SEATTLE – Connor McDavid is one of those players in a generation who often seems to have everything on the board when he’s putting it all together.
McDavid is one of the most dangerous offensive players in NHL history. He has top-end pace that former coach Ken Hitchcock said reminded him of Pavel Bure. The way he thinks about the game, junior hockey GM Sherry Bassin said, gave him a two-second advantage over everyone else. He can do whatever he wants with the puck.
Or, at least, it was commonly seen that way throughout their careers.
McDavid has rarely shown these qualities this season. He surprised everyone – including himself. As a result, his confidence has taken a hit.
“He’s right up there with the rest of the team — not too high,” McDavid said.
McDavid’s unique skill set has helped him rack up 860 career points and is still more than two months shy of his 27th birthday. However, only 10 points have come this season.
For most players, 10 points in many games is considered optimal – even superior. McDavid is not most players. He’s on pace for 80-points, which would be his career low outside of his injury-shortened 2015-16 rookie campaign.
When it comes to production, McDavid’s drop in production came after he returned from missing two games with an upper body injury. McDavid returned in time for the Heritage Classic on Oct. 29 and recorded an assist in a 5-2 win over the Flames.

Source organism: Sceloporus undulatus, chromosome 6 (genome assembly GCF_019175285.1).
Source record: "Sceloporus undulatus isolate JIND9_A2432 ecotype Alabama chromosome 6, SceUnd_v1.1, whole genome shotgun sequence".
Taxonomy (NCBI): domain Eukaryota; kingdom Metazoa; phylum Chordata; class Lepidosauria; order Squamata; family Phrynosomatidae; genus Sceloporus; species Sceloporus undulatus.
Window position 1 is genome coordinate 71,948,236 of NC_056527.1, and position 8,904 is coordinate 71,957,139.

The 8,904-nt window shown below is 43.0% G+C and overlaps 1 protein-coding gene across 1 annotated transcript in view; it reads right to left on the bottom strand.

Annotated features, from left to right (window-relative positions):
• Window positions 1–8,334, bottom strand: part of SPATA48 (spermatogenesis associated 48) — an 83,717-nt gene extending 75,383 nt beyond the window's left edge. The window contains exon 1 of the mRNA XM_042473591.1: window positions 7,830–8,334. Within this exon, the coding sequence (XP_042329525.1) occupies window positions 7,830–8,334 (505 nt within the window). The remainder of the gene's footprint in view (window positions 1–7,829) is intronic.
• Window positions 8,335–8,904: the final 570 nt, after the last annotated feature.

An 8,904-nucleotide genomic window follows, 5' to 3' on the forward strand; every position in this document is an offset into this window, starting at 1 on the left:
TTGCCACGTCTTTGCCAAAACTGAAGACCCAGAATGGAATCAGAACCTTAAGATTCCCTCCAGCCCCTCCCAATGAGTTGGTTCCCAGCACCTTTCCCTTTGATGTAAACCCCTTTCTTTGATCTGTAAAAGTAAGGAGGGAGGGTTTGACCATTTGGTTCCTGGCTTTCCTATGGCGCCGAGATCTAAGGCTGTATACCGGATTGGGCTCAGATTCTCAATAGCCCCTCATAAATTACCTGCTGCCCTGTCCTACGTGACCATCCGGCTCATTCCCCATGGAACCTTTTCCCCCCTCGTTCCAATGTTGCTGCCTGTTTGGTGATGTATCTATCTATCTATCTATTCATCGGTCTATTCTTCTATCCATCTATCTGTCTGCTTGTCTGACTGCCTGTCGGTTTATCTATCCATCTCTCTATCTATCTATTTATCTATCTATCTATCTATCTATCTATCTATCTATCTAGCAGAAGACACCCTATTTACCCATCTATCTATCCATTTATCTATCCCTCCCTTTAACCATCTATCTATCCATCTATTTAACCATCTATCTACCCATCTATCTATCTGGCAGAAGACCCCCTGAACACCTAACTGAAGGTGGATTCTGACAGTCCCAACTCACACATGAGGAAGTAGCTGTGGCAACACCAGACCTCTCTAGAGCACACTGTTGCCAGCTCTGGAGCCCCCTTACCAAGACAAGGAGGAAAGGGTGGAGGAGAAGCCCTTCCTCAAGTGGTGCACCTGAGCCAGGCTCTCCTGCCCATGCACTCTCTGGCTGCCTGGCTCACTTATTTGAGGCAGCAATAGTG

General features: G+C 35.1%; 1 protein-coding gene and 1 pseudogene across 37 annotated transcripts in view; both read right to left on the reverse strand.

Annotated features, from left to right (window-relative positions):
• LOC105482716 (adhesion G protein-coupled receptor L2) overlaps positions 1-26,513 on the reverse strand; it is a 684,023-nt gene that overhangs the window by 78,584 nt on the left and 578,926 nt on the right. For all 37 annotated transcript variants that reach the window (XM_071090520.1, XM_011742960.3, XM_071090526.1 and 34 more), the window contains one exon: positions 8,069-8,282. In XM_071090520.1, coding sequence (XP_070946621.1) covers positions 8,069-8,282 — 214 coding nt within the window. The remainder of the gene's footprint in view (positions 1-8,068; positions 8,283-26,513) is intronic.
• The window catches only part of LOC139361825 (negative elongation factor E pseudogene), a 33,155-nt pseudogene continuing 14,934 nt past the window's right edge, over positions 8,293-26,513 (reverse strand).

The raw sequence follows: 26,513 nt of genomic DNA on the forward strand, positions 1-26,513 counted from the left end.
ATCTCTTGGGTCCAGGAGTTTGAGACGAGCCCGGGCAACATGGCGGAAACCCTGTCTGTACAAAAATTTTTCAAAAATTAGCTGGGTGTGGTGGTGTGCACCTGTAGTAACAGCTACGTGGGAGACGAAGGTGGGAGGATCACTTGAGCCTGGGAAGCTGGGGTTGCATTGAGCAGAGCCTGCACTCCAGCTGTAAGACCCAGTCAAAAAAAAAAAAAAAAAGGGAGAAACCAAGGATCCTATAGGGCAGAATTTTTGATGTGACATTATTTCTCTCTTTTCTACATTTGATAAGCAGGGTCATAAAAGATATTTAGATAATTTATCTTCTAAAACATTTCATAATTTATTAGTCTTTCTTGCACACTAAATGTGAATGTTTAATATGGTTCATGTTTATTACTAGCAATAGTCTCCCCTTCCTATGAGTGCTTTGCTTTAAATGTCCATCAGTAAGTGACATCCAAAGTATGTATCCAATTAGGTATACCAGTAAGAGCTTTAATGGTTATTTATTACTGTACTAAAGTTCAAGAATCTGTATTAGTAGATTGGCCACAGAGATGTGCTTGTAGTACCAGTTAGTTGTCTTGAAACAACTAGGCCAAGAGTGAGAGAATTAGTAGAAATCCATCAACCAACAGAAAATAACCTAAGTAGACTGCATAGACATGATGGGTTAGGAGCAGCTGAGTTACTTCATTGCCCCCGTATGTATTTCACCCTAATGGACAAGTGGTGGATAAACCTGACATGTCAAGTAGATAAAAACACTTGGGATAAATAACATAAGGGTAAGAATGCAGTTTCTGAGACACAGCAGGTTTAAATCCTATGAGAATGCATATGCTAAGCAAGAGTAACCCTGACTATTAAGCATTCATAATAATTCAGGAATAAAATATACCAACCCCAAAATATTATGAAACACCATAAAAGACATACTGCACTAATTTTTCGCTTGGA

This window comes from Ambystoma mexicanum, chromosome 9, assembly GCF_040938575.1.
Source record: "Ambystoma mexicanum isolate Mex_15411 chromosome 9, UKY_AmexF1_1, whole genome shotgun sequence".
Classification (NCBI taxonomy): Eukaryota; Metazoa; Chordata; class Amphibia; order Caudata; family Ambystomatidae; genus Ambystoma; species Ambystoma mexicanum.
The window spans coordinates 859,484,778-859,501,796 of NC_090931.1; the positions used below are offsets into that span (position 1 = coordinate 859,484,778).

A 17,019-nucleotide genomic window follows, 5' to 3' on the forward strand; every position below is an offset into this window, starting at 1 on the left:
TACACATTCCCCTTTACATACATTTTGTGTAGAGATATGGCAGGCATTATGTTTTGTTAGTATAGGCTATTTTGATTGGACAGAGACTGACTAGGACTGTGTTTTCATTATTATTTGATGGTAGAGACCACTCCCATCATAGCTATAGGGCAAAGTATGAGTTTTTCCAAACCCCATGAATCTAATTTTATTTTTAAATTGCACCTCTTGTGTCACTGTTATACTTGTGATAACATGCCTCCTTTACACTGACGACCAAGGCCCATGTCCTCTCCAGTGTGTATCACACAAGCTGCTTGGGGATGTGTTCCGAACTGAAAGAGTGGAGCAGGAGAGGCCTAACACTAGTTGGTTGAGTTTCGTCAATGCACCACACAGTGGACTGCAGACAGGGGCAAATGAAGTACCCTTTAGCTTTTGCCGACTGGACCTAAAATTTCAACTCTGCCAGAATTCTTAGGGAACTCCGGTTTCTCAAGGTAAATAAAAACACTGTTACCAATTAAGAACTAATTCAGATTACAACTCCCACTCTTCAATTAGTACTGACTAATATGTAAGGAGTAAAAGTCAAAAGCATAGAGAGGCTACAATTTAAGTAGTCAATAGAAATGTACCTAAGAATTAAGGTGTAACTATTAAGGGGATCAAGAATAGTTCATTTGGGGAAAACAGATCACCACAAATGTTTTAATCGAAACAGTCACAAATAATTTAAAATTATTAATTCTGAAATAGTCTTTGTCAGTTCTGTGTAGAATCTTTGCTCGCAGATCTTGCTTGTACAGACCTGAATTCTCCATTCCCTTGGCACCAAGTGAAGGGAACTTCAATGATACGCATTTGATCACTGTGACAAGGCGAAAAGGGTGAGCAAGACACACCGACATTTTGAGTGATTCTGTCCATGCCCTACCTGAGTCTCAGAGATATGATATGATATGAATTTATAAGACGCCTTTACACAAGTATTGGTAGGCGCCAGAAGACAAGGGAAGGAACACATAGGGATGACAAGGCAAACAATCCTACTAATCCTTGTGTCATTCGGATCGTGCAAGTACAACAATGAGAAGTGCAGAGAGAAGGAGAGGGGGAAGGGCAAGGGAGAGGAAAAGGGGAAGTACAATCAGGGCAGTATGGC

He has a single power-play assist in four games — all losses. The Rocket Richard winner had gone seven games without a goal before the injury and has scored just twice this season.
McDavid insists he is in “very good” health after returning to the lineup. As long as it’s not true, it rules out that underdog factor.
It seems to fly early in games and then taper off as they go on, starting with the Flames outdoors.
His 52.8 expected field goal percentage at five-on-five is third-worst among regulars, naturally. He’s ahead of only Derrick Ryan and Evander Kane, who are over 51 percent.
McDavid isn’t alone in the underachieving category, though.
Running mate Leon Draisaitl’s struggles are puzzling, especially since he hasn’t been sidelined. Five goals and 15 points in 12 games looks pretty good. He is on pace for 102 points. But the number of intercepted passes and one-time passengers was alarming.
Draisaitl has just one goal in nine games. Coming into this game, he has scored the most goals in the league in the last five seasons.
“That’s the way it goes,” Draisaitl said after Thursday’s loss in San Jose. “I’ve had weeks before where it just didn’t go my way. Since this is early in the year, it seems a little more difficult. But I’ve had bumps like this before; Every player in the league has had controversies like this before. I am not overly concerned. The goals will come and if they don’t you have to find different ways to score.
The Oilers’ crisis turns to embarrassment after being defeated by the Sharks.
McDavid and Draisaitl’s offensive woes are the main reason the Oilers are in this 2-9-1 mess, according to The Athletic’s Dom Luszczyz, whose odds of making the playoffs are slightly better than a coin-flip.
“Everybody goes through struggles. We’re not different. We’re human. It’s been a long time since we’ve been through something like this,” McDavid said. “It’s not fun. It’s not fun to go through as a team.”